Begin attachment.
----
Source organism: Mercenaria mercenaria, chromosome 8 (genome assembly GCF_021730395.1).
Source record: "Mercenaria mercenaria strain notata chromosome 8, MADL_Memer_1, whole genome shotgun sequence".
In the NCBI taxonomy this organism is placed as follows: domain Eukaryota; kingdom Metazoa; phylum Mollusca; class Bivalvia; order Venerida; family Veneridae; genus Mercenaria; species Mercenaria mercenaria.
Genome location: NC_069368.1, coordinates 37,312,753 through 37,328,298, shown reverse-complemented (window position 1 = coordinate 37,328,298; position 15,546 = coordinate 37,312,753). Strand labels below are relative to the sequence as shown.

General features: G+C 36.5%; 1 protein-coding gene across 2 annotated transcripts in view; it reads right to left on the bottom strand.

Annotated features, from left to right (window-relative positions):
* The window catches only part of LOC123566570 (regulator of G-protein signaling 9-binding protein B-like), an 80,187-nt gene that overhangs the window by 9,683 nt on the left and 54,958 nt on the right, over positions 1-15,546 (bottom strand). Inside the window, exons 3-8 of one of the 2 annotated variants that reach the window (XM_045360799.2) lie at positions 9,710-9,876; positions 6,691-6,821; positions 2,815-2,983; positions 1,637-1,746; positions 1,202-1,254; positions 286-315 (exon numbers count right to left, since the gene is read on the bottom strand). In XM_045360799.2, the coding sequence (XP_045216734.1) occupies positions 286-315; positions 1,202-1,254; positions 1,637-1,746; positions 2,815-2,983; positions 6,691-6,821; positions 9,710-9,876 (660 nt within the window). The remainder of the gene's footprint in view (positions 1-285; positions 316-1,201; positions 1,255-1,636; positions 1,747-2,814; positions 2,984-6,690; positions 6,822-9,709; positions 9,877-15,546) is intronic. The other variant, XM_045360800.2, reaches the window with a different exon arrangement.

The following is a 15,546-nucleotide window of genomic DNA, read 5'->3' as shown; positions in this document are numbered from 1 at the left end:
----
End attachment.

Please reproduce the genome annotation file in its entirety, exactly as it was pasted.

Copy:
Source organism: Mercenaria mercenaria, chromosome 8 (genome assembly GCF_021730395.1).
Source record: "Mercenaria mercenaria strain notata chromosome 8, MADL_Memer_1, whole genome shotgun sequence".
In the NCBI taxonomy this organism is placed as follows: domain Eukaryota; kingdom Metazoa; phylum Mollusca; class Bivalvia; order Venerida; family Veneridae; genus Mercenaria; species Mercenaria mercenaria.
Genome location: NC_069368.1, coordinates 37,312,753 through 37,328,298, shown reverse-complemented (window position 1 = coordinate 37,328,298; position 15,546 = coordinate 37,312,753). Strand labels below are relative to the sequence as shown.

General features: G+C 36.5%; 1 protein-coding gene across 2 annotated transcripts in view; it reads right to left on the bottom strand.

Annotated features, from left to right (window-relative positions):
* The window catches only part of LOC123566570 (regulator of G-protein signaling 9-binding protein B-like), an 80,187-nt gene that overhangs the window by 9,683 nt on the left and 54,958 nt on the right, over positions 1-15,546 (bottom strand). Inside the window, exons 3-8 of one of the 2 annotated variants that reach the window (XM_045360799.2) lie at positions 9,710-9,876; positions 6,691-6,821; positions 2,815-2,983; positions 1,637-1,746; positions 1,202-1,254; positions 286-315 (exon numbers count right to left, since the gene is read on the bottom strand). In XM_045360799.2, the coding sequence (XP_045216734.1) occupies positions 286-315; positions 1,202-1,254; positions 1,637-1,746; positions 2,815-2,983; positions 6,691-6,821; positions 9,710-9,876 (660 nt within the window). The remainder of the gene's footprint in view (positions 1-285; positions 316-1,201; positions 1,255-1,636; positions 1,747-2,814; positions 2,984-6,690; positions 6,822-9,709; positions 9,877-15,546) is intronic. The other variant, XM_045360800.2, reaches the window with a different exon arrangement.

The following is a 15,546-nucleotide window of genomic DNA, read 5'->3' as shown; positions in this document are numbered from 1 at the left end: